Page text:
By RPN Team
Community Networks are a collaboration among local leaders to address specific needs of a community. In this blog post, get to know the Fulton County Community Network, the only multi-state RPN Community Network.
Fulton County is in the mid-south and known for its southern sweet tea culture. Visitors always say, “Man, you guys are just so friendly.” The people here have a strong sense of community and value the quality of life which boasts an abundance of scenic beauty, outdoor activities, good public education, and a low crime rate and cost of living.
The Fulton County Community Network lies at the far southwest corner of Kentucky and borders the Mississippi River. It is the only multi-state RPN Community Network, as it also encompasses the City of South Fulton, Tennessee. Mark Twain once called the county seat, Hickman, the town located on the bluffs overlooking the Mississippi River “the most beautiful town on the Mississippi.”
In the late 1800s and mid 1900s a tremendous amount of rail freight and passengers went through the county, supporting several four-star hotels and two opera houses. The route was also the main transport of produce from South and Central American to U.S. population centers. In the days before refrigerated cars, these trains stopped to buy ice from the Fulton Ice Plant. Since 1962, this heritage has been honored in the Fulton Banana Festival. Last year for its 60th anniversary, volunteers made the world’s largest banana pudding to share with festival goers!
But today, the ways goods and people travel have changed along with the overall economy. In addition to transportation changes, the area lost more than 3,000 jobs when the U.S. garment industry went overseas. For many years now, Fulton has been known as a “persistent poverty county,” and the population has shrunk from 16,000 residents in the 1940s to about 6,500 today.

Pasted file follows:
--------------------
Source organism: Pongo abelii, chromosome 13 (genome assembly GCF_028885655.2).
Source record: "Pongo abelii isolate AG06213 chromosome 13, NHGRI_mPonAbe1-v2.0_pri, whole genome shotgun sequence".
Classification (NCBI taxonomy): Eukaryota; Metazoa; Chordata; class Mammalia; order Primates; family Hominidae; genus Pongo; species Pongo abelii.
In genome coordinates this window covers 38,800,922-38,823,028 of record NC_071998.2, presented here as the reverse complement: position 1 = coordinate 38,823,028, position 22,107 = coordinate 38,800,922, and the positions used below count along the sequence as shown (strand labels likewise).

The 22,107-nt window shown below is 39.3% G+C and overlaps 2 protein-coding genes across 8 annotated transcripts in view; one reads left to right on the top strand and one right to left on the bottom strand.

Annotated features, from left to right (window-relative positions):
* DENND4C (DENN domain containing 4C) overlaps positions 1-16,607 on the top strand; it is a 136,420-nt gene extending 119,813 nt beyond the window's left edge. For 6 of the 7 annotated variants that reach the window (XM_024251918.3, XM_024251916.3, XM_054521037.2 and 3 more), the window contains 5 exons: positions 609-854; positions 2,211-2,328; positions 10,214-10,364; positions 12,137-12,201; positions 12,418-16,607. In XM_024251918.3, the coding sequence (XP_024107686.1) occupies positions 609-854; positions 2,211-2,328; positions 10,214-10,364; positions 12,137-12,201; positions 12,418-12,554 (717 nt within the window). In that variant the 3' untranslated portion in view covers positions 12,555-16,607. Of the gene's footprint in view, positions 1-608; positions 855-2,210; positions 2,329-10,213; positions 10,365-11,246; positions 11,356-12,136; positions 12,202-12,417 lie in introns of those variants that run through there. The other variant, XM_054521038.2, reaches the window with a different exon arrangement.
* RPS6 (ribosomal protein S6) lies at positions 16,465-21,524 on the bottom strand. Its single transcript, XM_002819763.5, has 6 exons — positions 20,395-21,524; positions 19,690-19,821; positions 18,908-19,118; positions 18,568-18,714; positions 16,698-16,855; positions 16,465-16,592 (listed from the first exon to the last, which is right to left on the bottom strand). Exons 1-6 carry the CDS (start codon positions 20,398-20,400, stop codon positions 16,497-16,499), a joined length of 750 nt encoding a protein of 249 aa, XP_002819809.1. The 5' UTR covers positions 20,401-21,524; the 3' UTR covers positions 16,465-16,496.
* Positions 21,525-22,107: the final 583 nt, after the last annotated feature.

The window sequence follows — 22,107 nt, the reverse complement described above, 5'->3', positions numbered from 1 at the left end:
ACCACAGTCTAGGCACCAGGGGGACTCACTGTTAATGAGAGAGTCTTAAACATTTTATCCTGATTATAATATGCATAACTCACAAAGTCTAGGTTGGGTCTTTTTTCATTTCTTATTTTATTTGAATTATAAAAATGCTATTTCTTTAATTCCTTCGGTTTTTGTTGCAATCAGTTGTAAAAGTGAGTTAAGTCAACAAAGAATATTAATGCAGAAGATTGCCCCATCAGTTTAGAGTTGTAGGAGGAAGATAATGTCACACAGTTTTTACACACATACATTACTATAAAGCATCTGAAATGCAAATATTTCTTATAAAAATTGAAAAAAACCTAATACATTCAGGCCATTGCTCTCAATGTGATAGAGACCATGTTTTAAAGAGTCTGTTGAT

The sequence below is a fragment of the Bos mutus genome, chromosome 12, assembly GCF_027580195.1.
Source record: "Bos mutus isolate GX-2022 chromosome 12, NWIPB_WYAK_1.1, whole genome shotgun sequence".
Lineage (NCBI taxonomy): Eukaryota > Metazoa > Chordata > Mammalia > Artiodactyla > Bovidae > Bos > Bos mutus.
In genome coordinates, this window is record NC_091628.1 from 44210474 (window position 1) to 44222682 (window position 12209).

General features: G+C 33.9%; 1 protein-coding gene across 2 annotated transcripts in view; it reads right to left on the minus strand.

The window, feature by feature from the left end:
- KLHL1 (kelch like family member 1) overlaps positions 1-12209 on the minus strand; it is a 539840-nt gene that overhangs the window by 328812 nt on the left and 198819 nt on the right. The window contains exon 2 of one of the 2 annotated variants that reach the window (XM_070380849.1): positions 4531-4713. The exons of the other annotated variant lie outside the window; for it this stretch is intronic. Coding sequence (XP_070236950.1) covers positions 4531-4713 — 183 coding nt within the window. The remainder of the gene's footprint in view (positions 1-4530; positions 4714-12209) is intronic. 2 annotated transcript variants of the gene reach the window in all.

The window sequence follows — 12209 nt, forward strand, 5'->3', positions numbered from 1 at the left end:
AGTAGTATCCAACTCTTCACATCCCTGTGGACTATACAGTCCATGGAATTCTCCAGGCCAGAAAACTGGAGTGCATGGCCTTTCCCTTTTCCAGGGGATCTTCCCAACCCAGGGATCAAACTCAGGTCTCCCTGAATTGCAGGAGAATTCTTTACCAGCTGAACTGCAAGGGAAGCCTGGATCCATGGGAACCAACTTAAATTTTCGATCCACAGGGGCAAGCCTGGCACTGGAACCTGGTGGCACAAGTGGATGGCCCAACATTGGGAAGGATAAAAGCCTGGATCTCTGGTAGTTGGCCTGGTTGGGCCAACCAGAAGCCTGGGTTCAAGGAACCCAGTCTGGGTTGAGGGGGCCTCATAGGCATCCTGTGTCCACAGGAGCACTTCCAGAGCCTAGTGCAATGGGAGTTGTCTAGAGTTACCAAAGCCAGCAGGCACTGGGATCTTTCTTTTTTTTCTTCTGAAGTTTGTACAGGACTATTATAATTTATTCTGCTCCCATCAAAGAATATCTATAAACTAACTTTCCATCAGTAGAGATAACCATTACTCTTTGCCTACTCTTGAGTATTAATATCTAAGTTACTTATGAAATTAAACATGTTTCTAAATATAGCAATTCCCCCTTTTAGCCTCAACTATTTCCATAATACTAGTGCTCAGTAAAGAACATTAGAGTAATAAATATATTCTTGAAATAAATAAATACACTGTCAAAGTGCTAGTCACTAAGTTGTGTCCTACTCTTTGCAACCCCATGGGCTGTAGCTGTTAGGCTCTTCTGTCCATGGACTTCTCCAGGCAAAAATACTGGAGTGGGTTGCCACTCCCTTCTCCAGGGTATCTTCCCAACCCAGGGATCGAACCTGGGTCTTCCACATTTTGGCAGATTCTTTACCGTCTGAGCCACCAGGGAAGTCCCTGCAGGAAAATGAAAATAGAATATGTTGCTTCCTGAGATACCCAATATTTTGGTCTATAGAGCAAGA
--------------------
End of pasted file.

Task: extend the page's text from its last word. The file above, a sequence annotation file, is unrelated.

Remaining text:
Like a lot of rural Americans, local people face a lack of good jobs, barriers to economic development, aging and insufficient housing stock, access to quality health care, and the lasting impacts of the opioid crisis. The Fulton County and South Fulton, Tennessee, Community Network will address these issues by collaborating with local leaders and organizations to help the area realize its full potential.
“We want to grow ourselves out of poverty. We don’t expect government to bail us out, but don’t encumber us,” said Mark Welch, Executive Director of the Fulton-Hickman Counties Economic Development Partnership.
“We still have the three Rs – river, roads, and rail in spades,” he continued.
Welch sees opportunity in the future I-69 corridor, on which Fulton will be the halfway point between Canada and Mexico. He’s also encouraged by emerging economic activity in agribusiness as well as an in-migration of people leaving urban areas in the wake of COVID to enjoy a rural quality of life.
“The community has seen better days, but we are determined to build their way out of that,” said Welch.